That all said, I have to question how anyone predicts the value of any car five year into the future, especially those involving new technology. I wonder what these same folks said about the five-year resale value of the Toyota Prius when that car was new on the market. We all know how well those fuel-efficient vehicles hold their value despite much early pessimism from those who underestimated their eventual appeal to mainstream consumers.

Although the current incentives only apply to new car purchases, the good news is that they reduce the price of both new and used electric vehicles. This is a benefit to all potential car buyers, and an answer to the complaint that the incentives only benefit those who can afford a new car.

Of course, Plug In America is interested in bringing the benefits of driving electric to the widest possible range of car buyers. Many people who would not normally be able to afford a new car are also those who have long commutes and stand to gain the most from the tremendous fuel savings of driving electric. Finding ways to make these savings available is an important economic justice issue and an active area of work for Plug In America.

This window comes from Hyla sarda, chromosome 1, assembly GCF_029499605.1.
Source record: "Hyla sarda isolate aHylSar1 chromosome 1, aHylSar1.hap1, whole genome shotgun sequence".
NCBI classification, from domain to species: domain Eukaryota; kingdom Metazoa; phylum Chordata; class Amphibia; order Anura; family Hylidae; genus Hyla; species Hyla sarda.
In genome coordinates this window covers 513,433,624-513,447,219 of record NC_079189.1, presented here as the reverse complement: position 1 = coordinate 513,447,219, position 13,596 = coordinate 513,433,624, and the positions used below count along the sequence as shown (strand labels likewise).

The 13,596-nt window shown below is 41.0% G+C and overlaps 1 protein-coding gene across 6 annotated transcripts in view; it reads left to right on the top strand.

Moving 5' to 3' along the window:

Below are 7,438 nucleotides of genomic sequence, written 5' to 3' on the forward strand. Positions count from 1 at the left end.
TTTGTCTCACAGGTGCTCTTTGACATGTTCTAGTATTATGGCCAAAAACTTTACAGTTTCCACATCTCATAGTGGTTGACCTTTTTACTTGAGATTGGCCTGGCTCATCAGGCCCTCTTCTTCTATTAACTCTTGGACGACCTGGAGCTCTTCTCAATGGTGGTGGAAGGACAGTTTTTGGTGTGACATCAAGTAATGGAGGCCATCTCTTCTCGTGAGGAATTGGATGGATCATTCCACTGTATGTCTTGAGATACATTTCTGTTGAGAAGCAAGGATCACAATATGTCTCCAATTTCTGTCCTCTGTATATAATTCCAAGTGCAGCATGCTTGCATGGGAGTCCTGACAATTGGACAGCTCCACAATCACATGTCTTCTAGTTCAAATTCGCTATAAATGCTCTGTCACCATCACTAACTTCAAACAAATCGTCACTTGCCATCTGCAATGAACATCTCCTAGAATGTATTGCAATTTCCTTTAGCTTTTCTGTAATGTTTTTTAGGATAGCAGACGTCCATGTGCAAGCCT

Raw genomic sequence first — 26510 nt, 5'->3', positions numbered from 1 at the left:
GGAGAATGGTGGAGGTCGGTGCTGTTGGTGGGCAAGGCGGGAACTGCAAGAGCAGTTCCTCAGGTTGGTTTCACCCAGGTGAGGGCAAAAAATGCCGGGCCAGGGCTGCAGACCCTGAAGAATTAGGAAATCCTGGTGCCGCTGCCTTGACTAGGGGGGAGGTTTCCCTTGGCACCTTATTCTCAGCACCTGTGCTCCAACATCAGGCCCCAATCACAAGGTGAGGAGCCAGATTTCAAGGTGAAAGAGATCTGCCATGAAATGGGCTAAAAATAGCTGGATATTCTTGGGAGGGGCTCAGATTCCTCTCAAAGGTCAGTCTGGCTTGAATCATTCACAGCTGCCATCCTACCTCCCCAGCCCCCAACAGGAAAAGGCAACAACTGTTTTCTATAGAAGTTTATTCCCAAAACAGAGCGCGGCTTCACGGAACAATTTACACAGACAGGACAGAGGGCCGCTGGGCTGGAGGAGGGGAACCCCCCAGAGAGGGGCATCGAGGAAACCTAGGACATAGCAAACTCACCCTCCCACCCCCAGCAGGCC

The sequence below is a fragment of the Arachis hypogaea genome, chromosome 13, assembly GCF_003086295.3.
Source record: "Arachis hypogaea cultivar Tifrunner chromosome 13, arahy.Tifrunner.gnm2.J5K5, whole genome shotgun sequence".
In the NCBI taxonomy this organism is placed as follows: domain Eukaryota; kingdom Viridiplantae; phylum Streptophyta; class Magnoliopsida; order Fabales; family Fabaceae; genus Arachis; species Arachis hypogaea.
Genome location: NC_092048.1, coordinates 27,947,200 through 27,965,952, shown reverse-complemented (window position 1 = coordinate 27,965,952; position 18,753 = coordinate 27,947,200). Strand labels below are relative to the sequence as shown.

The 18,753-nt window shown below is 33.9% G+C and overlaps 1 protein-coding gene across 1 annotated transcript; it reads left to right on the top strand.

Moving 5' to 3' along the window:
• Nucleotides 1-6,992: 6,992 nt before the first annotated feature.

10 comments on “Assessing the Predicted Resale Value of EVs Fairly”
  1. Mike says:

    Now take this out to the 10th year of ownership and you want to sell the EV. Your selling price to the new potential owner must factor in the fact that the new owner will have to put in a new very expensive battery pack. So now the true resale value percentage of this EV is going to slide dramatically.

  2. Pete Mumbas says:

    What are the most reliable sources for used EV pricing?
    What are the most reliable, readily available and comprehensive sources for Federal, State or other EV credits and financial incentives for purchasing a new (or, if any, used) passenger vehicles?

  3. Ron Smith says:

    One problem that you don’t mention though is the effect the “Blue Book” price has on refinancing.
    I purchased a Mitsubishi I MIEV in 2012 for 32K.
    Now I want to refinance with a different lender to get a lower intrest rate and lower monthly payment.
    I love the car, I love being an EV owner, but the payments are a bit of a strain, and refinancing would be a great help.
    But “Kelly BB” only rates the value at 14K. This amount will not cover the still outstanding amount on my original purchase, I owe more on it than the car is currently said to be worth. So I cannot refinance unless I can come up with significant capital to add in.